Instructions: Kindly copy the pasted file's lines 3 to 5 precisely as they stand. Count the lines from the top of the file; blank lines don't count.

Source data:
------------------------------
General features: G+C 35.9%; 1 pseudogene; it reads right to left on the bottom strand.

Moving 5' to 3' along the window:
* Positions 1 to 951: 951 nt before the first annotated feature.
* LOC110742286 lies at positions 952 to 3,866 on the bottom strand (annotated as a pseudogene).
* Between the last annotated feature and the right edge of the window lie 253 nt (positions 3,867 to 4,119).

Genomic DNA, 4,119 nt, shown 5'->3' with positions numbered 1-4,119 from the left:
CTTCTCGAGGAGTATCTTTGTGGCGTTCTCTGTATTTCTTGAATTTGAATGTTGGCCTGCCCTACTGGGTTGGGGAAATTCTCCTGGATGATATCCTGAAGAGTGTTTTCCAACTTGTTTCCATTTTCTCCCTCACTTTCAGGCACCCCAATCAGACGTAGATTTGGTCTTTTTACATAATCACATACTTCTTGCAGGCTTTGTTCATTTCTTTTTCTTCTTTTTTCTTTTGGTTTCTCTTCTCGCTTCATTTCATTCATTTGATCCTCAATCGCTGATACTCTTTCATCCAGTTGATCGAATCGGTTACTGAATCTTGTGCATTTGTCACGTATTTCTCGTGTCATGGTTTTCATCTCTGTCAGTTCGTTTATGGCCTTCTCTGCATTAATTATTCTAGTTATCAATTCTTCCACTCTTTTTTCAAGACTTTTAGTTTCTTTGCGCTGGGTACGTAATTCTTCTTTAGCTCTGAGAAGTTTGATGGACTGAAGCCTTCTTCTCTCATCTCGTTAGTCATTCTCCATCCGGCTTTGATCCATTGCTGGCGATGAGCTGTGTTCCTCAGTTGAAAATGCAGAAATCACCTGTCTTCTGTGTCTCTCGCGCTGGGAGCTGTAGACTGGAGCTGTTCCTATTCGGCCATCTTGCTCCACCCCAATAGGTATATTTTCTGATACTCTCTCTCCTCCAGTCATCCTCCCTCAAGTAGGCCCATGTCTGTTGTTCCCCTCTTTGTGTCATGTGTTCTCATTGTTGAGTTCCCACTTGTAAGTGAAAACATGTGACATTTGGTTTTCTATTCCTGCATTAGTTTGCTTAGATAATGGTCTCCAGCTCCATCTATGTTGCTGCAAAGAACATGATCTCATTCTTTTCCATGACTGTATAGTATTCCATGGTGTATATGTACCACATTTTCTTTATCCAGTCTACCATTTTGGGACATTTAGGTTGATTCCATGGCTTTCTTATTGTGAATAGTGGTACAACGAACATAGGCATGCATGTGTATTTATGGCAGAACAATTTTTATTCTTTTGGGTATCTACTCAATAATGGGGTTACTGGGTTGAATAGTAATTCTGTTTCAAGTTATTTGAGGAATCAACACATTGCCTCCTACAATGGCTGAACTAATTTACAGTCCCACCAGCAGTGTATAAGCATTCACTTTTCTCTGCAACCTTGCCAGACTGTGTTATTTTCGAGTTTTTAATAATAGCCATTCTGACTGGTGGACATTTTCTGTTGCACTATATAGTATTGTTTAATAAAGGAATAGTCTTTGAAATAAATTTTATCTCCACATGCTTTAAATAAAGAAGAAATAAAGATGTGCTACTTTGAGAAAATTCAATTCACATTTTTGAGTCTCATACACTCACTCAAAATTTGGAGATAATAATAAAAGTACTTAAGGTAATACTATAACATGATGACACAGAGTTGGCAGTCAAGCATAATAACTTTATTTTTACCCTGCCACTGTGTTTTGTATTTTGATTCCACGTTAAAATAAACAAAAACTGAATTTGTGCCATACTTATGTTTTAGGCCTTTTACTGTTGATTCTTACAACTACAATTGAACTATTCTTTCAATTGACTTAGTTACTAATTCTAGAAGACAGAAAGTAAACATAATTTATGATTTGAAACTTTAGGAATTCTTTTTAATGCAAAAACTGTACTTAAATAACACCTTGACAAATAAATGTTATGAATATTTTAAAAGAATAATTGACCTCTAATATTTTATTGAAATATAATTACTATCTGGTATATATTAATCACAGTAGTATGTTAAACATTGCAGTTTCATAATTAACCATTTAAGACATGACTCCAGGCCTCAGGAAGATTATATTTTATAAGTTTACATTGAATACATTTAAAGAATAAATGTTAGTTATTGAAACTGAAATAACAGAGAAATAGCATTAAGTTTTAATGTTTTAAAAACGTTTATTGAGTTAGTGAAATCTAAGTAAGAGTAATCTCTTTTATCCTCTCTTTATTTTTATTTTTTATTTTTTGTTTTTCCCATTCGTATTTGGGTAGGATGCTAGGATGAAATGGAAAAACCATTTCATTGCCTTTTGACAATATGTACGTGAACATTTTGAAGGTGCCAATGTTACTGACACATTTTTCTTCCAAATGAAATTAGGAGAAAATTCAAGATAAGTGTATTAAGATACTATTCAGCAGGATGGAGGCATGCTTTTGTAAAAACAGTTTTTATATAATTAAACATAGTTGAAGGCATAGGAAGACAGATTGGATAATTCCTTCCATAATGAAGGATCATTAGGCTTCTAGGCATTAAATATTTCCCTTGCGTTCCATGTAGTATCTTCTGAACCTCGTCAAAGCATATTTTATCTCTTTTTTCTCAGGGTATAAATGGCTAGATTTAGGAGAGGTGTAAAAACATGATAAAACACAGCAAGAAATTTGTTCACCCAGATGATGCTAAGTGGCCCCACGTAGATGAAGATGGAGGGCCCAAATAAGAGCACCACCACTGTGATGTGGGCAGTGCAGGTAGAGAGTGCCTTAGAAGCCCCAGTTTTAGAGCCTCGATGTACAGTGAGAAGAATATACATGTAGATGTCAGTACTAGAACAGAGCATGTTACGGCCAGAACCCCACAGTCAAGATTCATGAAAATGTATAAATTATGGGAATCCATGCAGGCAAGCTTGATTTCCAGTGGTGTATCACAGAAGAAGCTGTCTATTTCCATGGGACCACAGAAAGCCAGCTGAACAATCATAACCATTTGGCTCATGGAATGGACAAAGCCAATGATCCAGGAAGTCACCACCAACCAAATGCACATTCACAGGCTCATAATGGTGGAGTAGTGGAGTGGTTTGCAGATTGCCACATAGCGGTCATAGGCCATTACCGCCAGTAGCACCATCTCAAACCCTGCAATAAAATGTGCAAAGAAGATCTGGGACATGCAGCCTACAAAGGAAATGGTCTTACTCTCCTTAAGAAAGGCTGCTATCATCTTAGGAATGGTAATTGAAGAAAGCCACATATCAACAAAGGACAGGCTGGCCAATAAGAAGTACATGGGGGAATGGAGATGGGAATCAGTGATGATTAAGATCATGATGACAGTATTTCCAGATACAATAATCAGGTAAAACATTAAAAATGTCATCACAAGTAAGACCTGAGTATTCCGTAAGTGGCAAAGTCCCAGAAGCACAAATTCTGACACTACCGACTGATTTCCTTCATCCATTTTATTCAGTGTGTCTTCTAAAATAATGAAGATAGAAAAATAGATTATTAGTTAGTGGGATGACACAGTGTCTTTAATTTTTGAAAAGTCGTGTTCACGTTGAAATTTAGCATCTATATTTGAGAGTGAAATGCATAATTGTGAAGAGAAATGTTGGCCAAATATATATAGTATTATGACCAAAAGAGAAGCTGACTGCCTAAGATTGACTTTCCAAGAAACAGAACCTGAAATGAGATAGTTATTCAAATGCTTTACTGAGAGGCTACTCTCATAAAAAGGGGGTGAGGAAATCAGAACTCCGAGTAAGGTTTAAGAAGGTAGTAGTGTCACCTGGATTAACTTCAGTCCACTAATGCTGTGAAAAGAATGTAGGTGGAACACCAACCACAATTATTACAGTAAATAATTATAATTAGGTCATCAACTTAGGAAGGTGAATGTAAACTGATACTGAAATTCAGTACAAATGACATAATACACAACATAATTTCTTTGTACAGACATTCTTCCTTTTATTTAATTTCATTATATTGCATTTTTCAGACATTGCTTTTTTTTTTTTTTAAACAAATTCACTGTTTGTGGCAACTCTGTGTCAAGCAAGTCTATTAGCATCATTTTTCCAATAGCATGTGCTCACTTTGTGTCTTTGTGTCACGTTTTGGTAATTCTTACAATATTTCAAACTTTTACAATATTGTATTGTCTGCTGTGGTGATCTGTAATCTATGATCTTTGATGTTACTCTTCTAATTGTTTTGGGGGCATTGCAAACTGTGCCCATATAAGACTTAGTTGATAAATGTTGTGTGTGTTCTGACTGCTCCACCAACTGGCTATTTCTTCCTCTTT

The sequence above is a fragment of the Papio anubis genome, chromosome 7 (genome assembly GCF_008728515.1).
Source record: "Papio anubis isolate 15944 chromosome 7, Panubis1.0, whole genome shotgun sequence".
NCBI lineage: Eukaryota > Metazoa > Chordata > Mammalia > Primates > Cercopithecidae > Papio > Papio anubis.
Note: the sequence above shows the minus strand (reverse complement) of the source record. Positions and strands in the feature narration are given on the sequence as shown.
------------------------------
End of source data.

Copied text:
* Positions 1 to 951: 951 nt before the first annotated feature.
* LOC110742286 lies at positions 952 to 3,866 on the bottom strand (annotated as a pseudogene).
* Between the last annotated feature and the right edge of the window lie 253 nt (positions 3,867 to 4,119).